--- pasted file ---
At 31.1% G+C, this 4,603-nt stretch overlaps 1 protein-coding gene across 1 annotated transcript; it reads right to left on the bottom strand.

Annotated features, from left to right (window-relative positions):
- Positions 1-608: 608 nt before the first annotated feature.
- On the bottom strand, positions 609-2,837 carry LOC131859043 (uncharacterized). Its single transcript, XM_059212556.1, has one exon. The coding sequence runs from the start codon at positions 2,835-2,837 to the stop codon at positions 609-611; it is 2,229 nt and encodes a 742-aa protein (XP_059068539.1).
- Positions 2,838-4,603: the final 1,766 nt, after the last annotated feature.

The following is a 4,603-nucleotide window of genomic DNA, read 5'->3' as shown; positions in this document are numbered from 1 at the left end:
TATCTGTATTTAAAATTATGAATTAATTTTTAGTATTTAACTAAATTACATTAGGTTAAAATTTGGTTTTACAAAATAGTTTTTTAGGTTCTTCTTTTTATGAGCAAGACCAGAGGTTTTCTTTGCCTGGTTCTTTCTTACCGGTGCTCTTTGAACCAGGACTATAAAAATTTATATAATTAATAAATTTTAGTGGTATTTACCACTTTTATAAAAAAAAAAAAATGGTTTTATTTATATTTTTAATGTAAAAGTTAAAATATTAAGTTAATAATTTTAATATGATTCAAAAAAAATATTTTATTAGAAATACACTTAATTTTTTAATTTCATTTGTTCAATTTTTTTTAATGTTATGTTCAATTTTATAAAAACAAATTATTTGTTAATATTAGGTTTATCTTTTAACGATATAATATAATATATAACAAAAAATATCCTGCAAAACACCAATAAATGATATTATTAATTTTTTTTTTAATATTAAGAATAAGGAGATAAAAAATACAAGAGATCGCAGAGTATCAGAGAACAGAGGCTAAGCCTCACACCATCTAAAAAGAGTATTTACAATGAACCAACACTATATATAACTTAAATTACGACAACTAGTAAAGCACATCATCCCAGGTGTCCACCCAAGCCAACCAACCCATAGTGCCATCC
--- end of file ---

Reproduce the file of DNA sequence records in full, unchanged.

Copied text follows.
At 31.1% G+C, this 4,603-nt stretch overlaps 1 protein-coding gene across 1 annotated transcript; it reads right to left on the bottom strand.

Annotated features, from left to right (window-relative positions):
- Positions 1-608: 608 nt before the first annotated feature.
- On the bottom strand, positions 609-2,837 carry LOC131859043 (uncharacterized). Its single transcript, XM_059212556.1, has one exon. The coding sequence runs from the start codon at positions 2,835-2,837 to the stop codon at positions 609-611; it is 2,229 nt and encodes a 742-aa protein (XP_059068539.1).
- Positions 2,838-4,603: the final 1,766 nt, after the last annotated feature.

The following is a 4,603-nucleotide window of genomic DNA, read 5'->3' as shown; positions in this document are numbered from 1 at the left end:
TATCTGTATTTAAAATTATGAATTAATTTTTAGTATTTAACTAAATTACATTAGGTTAAAATTTGGTTTTACAAAATAGTTTTTTAGGTTCTTCTTTTTATGAGCAAGACCAGAGGTTTTCTTTGCCTGGTTCTTTCTTACCGGTGCTCTTTGAACCAGGACTATAAAAATTTATATAATTAATAAATTTTAGTGGTATTTACCACTTTTATAAAAAAAAAAAAATGGTTTTATTTATATTTTTAATGTAAAAGTTAAAATATTAAGTTAATAATTTTAATATGATTCAAAAAAAATATTTTATTAGAAATACACTTAATTTTTTAATTTCATTTGTTCAATTTTTTTTAATGTTATGTTCAATTTTATAAAAACAAATTATTTGTTAATATTAGGTTTATCTTTTAACGATATAATATAATATATAACAAAAAATATCCTGCAAAACACCAATAAATGATATTATTAATTTTTTTTTTAATATTAAGAATAAGGAGATAAAAAATACAAGAGATCGCAGAGTATCAGAGAACAGAGGCTAAGCCTCACACCATCTAAAAAGAGTATTTACAATGAACCAACACTATATATAACTTAAATTACGACAACTAGTAAAGCACATCATCCCAGGTGTCCACCCAAGCCAACCAACCCATAGTGCCATCC